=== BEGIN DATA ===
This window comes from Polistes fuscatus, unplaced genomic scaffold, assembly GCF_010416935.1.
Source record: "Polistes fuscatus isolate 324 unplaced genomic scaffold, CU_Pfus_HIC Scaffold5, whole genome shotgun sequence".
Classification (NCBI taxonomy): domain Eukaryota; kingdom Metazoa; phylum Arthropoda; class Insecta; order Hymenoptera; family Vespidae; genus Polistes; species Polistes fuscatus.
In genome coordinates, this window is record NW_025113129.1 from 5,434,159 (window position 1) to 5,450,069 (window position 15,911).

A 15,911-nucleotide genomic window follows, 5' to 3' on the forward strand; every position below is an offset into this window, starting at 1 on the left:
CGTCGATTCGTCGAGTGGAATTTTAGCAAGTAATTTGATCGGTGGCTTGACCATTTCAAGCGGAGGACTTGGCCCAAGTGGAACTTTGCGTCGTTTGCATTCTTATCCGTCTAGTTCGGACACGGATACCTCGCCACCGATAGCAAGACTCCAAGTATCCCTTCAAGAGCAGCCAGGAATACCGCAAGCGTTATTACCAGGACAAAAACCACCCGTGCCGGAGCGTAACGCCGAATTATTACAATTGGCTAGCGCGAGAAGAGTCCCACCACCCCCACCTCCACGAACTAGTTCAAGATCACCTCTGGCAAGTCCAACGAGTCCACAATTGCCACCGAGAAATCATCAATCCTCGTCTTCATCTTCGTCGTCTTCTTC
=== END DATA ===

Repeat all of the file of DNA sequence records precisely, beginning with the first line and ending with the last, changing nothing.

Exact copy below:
This window comes from Polistes fuscatus, unplaced genomic scaffold, assembly GCF_010416935.1.
Source record: "Polistes fuscatus isolate 324 unplaced genomic scaffold, CU_Pfus_HIC Scaffold5, whole genome shotgun sequence".
Classification (NCBI taxonomy): domain Eukaryota; kingdom Metazoa; phylum Arthropoda; class Insecta; order Hymenoptera; family Vespidae; genus Polistes; species Polistes fuscatus.
In genome coordinates, this window is record NW_025113129.1 from 5,434,159 (window position 1) to 5,450,069 (window position 15,911).

A 15,911-nucleotide genomic window follows, 5' to 3' on the forward strand; every position below is an offset into this window, starting at 1 on the left:
CGTCGATTCGTCGAGTGGAATTTTAGCAAGTAATTTGATCGGTGGCTTGACCATTTCAAGCGGAGGACTTGGCCCAAGTGGAACTTTGCGTCGTTTGCATTCTTATCCGTCTAGTTCGGACACGGATACCTCGCCACCGATAGCAAGACTCCAAGTATCCCTTCAAGAGCAGCCAGGAATACCGCAAGCGTTATTACCAGGACAAAAACCACCCGTGCCGGAGCGTAACGCCGAATTATTACAATTGGCTAGCGCGAGAAGAGTCCCACCACCCCCACCTCCACGAACTAGTTCAAGATCACCTCTGGCAAGTCCAACGAGTCCACAATTGCCACCGAGAAATCATCAATCCTCGTCTTCATCTTCGTCGTCTTCTTC